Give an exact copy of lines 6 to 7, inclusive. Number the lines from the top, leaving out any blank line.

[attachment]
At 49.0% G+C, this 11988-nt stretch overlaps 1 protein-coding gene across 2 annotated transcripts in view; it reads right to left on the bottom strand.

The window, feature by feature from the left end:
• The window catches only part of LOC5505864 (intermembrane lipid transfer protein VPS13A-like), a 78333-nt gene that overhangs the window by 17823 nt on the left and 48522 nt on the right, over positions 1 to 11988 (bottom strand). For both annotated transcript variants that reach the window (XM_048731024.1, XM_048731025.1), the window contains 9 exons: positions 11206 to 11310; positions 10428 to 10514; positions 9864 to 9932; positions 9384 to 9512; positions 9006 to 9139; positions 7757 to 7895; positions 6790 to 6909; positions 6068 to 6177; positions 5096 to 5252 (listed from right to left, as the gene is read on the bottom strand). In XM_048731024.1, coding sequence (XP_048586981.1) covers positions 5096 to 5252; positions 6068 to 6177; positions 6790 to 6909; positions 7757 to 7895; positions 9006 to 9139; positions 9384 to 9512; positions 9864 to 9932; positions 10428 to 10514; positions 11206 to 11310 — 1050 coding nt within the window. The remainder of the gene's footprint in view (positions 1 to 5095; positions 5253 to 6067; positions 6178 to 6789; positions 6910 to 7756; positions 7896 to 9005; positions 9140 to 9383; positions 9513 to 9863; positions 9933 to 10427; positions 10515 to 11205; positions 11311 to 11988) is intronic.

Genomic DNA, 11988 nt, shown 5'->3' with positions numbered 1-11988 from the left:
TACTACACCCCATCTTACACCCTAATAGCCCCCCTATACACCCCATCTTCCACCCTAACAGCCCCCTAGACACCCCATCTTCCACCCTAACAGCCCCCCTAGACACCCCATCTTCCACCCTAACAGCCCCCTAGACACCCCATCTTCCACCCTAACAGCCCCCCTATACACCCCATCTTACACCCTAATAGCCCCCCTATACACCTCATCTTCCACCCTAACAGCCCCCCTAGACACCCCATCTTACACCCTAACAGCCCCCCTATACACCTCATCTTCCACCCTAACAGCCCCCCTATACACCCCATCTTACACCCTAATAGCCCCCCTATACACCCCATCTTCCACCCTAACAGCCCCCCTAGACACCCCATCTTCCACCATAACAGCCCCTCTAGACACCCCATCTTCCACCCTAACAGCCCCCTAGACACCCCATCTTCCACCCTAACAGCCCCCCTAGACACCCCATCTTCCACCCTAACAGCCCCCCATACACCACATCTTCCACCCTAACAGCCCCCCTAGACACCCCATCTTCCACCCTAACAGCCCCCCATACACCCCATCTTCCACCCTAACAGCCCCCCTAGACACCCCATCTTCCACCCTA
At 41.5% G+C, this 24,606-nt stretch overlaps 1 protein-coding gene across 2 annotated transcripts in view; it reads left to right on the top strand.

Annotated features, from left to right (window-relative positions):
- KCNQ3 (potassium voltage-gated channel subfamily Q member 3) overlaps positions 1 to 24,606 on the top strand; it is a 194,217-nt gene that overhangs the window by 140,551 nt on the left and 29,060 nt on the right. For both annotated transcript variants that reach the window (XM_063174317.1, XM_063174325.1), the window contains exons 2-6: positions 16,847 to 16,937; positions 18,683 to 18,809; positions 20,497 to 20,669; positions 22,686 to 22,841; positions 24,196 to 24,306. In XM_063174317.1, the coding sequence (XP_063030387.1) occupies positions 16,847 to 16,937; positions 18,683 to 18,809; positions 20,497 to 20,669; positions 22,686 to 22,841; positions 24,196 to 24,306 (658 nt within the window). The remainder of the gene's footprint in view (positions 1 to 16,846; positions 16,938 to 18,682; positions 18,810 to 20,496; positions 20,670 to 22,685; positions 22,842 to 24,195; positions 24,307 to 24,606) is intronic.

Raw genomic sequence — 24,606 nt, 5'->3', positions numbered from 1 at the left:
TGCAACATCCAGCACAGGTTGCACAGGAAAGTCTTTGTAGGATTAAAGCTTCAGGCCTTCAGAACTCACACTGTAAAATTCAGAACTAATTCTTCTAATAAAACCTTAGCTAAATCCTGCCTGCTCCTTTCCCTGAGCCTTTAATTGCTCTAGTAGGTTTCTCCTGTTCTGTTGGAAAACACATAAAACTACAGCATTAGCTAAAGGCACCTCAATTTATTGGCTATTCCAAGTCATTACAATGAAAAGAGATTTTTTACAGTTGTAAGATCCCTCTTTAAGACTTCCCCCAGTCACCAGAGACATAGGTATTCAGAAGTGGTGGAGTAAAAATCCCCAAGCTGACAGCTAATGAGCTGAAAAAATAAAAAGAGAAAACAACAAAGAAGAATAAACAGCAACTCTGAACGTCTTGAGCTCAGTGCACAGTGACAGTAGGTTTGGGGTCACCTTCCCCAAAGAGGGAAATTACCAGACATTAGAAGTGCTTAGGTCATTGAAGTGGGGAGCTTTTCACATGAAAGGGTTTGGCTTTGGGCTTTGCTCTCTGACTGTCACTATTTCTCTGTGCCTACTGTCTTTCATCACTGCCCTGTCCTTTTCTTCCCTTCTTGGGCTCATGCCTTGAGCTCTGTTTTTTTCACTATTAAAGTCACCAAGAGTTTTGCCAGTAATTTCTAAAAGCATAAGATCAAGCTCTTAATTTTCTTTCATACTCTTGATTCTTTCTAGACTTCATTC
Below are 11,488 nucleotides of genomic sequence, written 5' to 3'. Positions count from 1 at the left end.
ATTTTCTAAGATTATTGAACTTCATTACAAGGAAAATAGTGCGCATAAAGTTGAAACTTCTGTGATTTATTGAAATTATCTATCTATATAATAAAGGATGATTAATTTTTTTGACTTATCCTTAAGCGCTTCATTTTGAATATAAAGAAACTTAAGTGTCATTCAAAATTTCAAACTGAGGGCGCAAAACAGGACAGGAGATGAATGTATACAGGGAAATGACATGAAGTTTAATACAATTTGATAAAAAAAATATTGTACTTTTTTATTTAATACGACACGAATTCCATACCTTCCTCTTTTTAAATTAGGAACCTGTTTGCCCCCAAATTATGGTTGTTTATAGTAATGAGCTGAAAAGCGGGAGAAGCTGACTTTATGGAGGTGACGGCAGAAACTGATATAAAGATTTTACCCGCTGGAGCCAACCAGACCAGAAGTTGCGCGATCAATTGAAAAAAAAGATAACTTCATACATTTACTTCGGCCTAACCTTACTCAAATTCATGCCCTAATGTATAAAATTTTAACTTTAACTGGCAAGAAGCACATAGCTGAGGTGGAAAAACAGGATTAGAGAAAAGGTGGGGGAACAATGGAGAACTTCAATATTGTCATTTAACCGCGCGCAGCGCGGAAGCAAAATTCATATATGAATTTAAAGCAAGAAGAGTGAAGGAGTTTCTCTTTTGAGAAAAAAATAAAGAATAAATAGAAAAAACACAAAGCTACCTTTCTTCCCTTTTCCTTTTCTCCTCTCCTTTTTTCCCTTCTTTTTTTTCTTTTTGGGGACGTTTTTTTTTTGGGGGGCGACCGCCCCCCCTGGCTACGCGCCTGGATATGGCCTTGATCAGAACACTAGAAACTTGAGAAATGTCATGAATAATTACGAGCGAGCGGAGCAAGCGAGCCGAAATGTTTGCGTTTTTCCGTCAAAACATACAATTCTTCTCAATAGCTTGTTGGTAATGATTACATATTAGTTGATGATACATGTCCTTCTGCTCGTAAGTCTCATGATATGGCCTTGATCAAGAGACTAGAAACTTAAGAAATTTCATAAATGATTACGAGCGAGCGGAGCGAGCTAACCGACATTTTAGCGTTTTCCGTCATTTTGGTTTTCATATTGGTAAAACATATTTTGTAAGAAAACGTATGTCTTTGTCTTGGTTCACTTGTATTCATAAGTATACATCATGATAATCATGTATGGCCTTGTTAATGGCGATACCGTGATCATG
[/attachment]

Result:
At 41.5% G+C, this 24,606-nt stretch overlaps 1 protein-coding gene across 2 annotated transcripts in view; it reads left to right on the top strand.

Annotated features, from left to right (window-relative positions):